Friday, January 19, 2007

MercatorNet discusses the deterioration of The New York Times and takes the opportunity to explore the ethics of journalism.

New York Times veteran reporter John McCandish Phillips gives a particularly poignant talk to budding writers he calls "Media Ethics According to Deuteronomy". He recounts tales of the noble profession. "More than a few times I scooped other reporters in covering events, but there were occasions when my stories lacked fascinating content that showed up in other papers, usually in the highly competitive tabloids," Phillips recalls. "These were lacking in my stories on account of their failure to have occurred. You cannot top a liar."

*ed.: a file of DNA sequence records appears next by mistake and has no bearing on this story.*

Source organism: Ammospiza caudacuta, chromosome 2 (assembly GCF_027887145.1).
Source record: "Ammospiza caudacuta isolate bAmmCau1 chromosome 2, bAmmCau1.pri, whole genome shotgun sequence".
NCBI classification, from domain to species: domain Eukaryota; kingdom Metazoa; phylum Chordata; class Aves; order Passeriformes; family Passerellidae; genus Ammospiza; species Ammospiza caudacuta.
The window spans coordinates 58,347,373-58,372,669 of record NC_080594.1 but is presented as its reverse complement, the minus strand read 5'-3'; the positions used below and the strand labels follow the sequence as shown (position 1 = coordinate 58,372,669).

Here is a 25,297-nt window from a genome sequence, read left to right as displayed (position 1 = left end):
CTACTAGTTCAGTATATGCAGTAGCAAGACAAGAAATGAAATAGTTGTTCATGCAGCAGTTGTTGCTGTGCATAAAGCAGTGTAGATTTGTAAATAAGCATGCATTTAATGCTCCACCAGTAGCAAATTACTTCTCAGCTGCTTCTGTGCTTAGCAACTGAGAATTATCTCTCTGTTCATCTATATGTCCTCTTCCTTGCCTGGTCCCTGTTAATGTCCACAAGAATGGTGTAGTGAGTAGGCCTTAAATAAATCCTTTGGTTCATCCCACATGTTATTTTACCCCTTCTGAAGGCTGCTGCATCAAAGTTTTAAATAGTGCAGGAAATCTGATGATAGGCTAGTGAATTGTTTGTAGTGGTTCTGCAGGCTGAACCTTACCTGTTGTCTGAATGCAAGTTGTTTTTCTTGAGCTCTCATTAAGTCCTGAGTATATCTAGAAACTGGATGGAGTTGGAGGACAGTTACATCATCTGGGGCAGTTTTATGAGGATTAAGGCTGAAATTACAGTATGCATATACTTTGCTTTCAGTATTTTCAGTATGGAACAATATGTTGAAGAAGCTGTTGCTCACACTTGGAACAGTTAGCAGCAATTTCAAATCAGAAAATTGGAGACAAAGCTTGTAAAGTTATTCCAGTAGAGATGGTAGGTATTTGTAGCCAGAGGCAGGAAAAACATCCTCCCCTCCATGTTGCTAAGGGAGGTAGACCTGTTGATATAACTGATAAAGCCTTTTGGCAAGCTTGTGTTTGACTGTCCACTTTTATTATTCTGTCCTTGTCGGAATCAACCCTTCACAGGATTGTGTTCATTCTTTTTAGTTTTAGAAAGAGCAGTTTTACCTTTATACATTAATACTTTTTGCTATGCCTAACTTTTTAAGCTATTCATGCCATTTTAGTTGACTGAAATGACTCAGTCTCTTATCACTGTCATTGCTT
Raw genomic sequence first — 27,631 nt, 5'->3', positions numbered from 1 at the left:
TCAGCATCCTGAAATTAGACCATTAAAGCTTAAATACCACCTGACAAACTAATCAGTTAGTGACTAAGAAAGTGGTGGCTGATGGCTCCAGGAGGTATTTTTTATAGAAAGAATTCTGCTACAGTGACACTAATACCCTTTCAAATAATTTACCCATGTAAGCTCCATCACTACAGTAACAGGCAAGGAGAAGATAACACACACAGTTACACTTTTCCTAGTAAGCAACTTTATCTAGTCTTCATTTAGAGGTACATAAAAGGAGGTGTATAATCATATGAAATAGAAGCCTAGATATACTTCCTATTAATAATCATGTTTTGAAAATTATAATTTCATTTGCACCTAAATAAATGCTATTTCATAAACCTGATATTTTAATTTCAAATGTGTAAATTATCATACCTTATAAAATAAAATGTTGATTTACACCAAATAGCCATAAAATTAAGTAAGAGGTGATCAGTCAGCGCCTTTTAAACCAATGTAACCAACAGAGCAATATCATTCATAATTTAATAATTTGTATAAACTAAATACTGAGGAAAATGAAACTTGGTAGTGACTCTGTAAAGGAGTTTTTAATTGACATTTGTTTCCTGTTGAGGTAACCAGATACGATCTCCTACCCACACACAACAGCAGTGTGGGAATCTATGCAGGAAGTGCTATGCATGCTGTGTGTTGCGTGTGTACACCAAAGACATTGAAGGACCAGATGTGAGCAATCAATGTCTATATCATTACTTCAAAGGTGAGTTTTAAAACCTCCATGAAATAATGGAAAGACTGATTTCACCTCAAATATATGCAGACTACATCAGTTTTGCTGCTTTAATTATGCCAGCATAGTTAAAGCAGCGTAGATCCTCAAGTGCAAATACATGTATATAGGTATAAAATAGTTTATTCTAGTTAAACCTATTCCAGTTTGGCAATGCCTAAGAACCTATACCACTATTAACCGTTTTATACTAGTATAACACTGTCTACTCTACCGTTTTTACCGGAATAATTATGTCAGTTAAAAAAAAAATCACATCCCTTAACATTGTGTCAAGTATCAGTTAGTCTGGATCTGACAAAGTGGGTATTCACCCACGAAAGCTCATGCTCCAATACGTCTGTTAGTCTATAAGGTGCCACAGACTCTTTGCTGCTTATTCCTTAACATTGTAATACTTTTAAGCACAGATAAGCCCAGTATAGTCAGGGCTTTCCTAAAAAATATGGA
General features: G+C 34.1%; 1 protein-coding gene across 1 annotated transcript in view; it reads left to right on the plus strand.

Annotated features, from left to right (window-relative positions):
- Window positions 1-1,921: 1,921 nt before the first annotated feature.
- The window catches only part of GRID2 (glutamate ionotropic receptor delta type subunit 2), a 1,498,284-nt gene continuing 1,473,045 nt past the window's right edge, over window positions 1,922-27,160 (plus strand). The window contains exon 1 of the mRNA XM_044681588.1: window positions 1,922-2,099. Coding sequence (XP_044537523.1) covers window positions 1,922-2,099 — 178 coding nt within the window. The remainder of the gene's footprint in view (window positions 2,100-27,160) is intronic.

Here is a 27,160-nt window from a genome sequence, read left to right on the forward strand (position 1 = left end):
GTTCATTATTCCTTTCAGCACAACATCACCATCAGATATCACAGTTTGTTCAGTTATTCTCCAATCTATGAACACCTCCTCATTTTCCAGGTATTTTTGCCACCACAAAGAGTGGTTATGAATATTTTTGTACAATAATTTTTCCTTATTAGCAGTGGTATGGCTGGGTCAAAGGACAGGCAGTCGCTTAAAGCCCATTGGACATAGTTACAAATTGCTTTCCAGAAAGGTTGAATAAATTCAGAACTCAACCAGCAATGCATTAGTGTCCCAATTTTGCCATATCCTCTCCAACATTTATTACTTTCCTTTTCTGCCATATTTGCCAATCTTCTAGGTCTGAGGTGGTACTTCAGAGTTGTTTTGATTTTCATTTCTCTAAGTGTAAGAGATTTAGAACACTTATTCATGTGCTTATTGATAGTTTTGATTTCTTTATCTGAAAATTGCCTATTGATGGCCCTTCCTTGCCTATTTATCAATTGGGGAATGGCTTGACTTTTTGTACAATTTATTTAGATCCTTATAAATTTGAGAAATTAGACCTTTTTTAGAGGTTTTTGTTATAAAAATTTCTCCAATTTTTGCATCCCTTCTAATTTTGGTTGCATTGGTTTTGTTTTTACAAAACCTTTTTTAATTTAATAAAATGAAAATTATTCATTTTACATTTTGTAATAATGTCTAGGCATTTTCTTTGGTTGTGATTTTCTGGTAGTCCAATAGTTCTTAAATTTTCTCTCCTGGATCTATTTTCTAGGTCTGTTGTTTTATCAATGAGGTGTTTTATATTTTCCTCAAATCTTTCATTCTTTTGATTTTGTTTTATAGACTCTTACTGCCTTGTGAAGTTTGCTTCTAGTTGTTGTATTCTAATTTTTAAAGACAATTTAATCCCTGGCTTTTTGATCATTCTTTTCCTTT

He tells the aspiring journalists that he is asked most about "reportorial ethics." But what he tells them is surprising. "God gave us the core ethic in the words ‘You shall not bear false witness.’ Some reporters lamentably do just that, with facts, with quotations, with subtle or grievous shifts in emphasis…You will not lie. You will not distort. You will not make things up… If you get into investigative reporting, never let your suspicions run one-eighth of an inch ahead of your facts…

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